Lukumí believe plants are living things that are undeniably connected to humans. Sacred botany must be respected. Extracting parts of a plant for ritual use must follow traditional religious protocol to ensure the efficacy of its use and healthy continuity of the plant. The egregious behavior of modern oxidants are observable at the acquisition point of plants for commercial purposes. Sacred botany is eroding into a commodity to satisfy market demands. Plant gatherers ignore the appropriate lunar cycle for pruning. They sliver parts of a plants soul in disregard of its welfare. The behavior ignores asking the plant for permission to take portions of its soul in sacrifice for a higher purpose. Plants are unaware who’s to benefit from its sacrifice. In many instances the gatherer mistreats surrounding plants, as well. The attitude of mind is about entitlement for profit on the basis of free-will.
The consciousness of the gatherer ignores that plants: see, feel, breathe, hear, smell, taste, and their basic structure is similar to humans. This attitude of mind has been borrowed from Western materialism, and its appalling diffusion is not questioned by many in the Lukumí priesthood. Our religion teaches that we must be good stewards of the environment. If we are truly a nature worship based religion adherents must abandon a plunderer attitude of mind and behavior.
Religious leaders don’t seem to reflect or care about the environment and conditions where plants were obtained. It is observable that acts of exploits ignore the fact that plants live in community and have siblings. The gatherer roams and randomly slivers plants that may be located at a hospital, in the vicinity of a cemetery, dump site, defunct strip mall or business, contaminated spaces, homes where human suffering prevails, etc. These plants are exploited and used in life changing sacred ceremonies.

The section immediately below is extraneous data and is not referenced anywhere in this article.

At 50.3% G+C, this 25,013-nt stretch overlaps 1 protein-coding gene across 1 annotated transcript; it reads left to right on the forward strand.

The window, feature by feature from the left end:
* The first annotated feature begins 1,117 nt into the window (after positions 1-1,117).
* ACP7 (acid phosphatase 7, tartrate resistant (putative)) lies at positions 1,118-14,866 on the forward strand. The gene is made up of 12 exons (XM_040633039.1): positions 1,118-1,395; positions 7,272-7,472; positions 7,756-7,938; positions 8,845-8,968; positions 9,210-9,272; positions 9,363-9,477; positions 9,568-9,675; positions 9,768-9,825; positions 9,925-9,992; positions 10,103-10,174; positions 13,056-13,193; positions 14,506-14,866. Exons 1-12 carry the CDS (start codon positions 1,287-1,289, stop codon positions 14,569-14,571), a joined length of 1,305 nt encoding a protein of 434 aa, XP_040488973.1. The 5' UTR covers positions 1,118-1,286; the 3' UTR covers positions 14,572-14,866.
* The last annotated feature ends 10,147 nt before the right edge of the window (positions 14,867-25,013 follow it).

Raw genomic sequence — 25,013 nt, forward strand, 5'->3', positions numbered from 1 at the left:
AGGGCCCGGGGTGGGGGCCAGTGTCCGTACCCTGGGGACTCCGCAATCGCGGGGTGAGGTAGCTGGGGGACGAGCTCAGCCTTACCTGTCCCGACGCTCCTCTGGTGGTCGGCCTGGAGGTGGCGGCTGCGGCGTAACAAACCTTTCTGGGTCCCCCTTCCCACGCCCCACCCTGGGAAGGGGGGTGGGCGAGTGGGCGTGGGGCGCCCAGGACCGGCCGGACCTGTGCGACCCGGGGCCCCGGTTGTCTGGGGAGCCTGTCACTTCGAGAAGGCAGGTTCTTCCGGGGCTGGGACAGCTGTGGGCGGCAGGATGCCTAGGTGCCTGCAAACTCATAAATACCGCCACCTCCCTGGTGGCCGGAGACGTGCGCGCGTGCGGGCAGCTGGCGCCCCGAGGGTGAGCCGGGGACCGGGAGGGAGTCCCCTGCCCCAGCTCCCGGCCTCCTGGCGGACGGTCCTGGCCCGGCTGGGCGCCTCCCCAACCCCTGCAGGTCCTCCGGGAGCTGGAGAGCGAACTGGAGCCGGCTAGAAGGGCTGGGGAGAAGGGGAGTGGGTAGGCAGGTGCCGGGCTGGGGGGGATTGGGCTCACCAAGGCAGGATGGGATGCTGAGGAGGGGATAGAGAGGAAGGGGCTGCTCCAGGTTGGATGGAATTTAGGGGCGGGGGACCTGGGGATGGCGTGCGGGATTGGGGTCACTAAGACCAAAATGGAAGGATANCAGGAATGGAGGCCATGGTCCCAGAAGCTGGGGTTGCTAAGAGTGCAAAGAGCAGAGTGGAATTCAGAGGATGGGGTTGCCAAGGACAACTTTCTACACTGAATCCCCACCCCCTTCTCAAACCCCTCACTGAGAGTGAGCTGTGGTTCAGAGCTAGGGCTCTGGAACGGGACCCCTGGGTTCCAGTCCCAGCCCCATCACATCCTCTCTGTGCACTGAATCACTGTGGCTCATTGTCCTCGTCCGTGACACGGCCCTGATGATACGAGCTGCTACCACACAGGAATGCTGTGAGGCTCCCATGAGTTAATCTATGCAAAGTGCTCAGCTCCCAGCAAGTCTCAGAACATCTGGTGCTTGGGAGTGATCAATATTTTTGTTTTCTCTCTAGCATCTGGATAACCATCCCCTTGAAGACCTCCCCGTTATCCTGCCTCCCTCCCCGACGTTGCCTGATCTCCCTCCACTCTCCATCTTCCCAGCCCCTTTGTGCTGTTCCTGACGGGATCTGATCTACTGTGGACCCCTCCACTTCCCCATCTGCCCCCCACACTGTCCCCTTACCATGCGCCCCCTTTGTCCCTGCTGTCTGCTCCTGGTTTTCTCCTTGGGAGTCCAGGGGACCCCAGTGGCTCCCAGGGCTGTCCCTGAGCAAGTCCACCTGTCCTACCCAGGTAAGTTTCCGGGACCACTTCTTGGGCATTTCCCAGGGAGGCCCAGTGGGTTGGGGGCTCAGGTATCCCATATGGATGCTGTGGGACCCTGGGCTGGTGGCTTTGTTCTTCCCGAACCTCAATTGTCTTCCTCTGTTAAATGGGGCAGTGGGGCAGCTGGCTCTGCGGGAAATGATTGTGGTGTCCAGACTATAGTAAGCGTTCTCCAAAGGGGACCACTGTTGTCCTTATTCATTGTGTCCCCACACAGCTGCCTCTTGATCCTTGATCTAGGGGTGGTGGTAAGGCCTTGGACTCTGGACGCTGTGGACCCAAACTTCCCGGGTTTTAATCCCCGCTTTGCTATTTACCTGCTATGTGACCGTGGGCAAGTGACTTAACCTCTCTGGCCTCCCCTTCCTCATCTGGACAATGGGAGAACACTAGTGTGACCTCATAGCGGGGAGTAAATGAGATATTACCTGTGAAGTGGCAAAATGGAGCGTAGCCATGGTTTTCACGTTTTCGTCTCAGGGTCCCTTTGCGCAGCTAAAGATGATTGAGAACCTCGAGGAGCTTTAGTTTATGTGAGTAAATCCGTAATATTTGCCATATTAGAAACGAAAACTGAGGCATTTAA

When a plant is desecrated and its peers are maltreated, and comes from contaminated spaces, it cannot constructively benefit the human. People often express that the divinities are not manifesting with the same power. Indeed something is perversely changing in comparison to the old days. Nothing prohibits the Lukumí from following traditional protocol. It is Ori’s aberration that is borrowing, changing, and diffusing an attitude of mind and behavior that violate universal principles. In this context, modern Lukumí postulators are breeding a generation of unsuspecting victimizers whose practices mold a new history and tradition. I encourage the new generation to abandon modern oxidants that pollute mind and behavior. By returning to universal principles of nature worship our religion remains sustainable.
Oba Ernesto Pichardo